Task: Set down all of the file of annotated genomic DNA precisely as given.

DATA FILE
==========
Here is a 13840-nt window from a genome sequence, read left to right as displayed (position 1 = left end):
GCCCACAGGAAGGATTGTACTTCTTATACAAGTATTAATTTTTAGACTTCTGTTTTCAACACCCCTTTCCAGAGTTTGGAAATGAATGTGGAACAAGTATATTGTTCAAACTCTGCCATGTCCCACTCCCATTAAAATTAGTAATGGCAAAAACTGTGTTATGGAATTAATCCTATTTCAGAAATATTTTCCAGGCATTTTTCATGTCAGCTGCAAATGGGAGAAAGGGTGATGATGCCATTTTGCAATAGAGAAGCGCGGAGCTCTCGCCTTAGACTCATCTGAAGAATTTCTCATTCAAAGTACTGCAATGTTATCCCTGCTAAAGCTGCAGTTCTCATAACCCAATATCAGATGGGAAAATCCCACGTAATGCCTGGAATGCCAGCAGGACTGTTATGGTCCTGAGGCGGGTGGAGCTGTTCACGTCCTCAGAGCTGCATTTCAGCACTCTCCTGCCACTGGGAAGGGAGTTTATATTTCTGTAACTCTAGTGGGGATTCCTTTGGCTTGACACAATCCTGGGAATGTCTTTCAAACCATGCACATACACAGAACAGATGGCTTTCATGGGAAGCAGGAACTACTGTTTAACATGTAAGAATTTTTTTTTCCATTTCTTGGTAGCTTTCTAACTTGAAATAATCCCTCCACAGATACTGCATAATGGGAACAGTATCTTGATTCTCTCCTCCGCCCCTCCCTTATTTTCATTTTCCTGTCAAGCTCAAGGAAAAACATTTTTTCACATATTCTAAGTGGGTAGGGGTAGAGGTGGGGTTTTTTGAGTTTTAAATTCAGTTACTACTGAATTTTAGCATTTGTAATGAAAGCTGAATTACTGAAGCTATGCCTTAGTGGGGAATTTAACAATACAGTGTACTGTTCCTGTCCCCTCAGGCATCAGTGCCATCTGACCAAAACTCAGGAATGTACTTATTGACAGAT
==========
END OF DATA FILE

Here is a 13840-nt window from a genome sequence, read left to right as displayed (position 1 = left end):
GCCCACAGGAAGGATTGTACTTCTTATACAAGTATTAATTTTTAGACTTCTGTTTTCAACACCCCTTTCCAGAGTTTGGAAATGAATGTGGAACAAGTATATTGTTCAAACTCTGCCATGTCCCACTCCCATTAAAATTAGTAATGGCAAAAACTGTGTTATGGAATTAATCCTATTTCAGAAATATTTTCCAGGCATTTTTCATGTCAGCTGCAAATGGGAGAAAGGGTGATGATGCCATTTTGCAATAGAGAAGCGCGGAGCTCTCGCCTTAGACTCATCTGAAGAATTTCTCATTCAAAGTACTGCAATGTTATCCCTGCTAAAGCTGCAGTTCTCATAACCCAATATCAGATGGGAAAATCCCACGTAATGCCTGGAATGCCAGCAGGACTGTTATGGTCCTGAGGCGGGTGGAGCTGTTCACGTCCTCAGAGCTGCATTTCAGCACTCTCCTGCCACTGGGAAGGGAGTTTATATTTCTGTAACTCTAGTGGGGATTCCTTTGGCTTGACACAATCCTGGGAATGTCTTTCAAACCATGCACATACACAGAACAGATGGCTTTCATGGGAAGCAGGAACTACTGTTTAACATGTAAGAATTTTTTTTTCCATTTCTTGGTAGCTTTCTAACTTGAAATAATCCCTCCACAGATACTGCATAATGGGAACAGTATCTTGATTCTCTCCTCCGCCCCTCCCTTATTTTCATTTTCCTGTCAAGCTCAAGGAAAAACATTTTTTCACATATTCTAAGTGGGTAGGGGTAGAGGTGGGGTTTTTTGAGTTTTAAATTCAGTTACTACTGAATTTTAGCATTTGTAATGAAAGCTGAATTACTGAAGCTATGCCTTAGTGGGGAATTTAACAATACAGTGTACTGTTCCTGTCCCCTCAGGCATCAGTGCCATCTGACCAAAACTCAGGAATGTACTTATTGACAGAT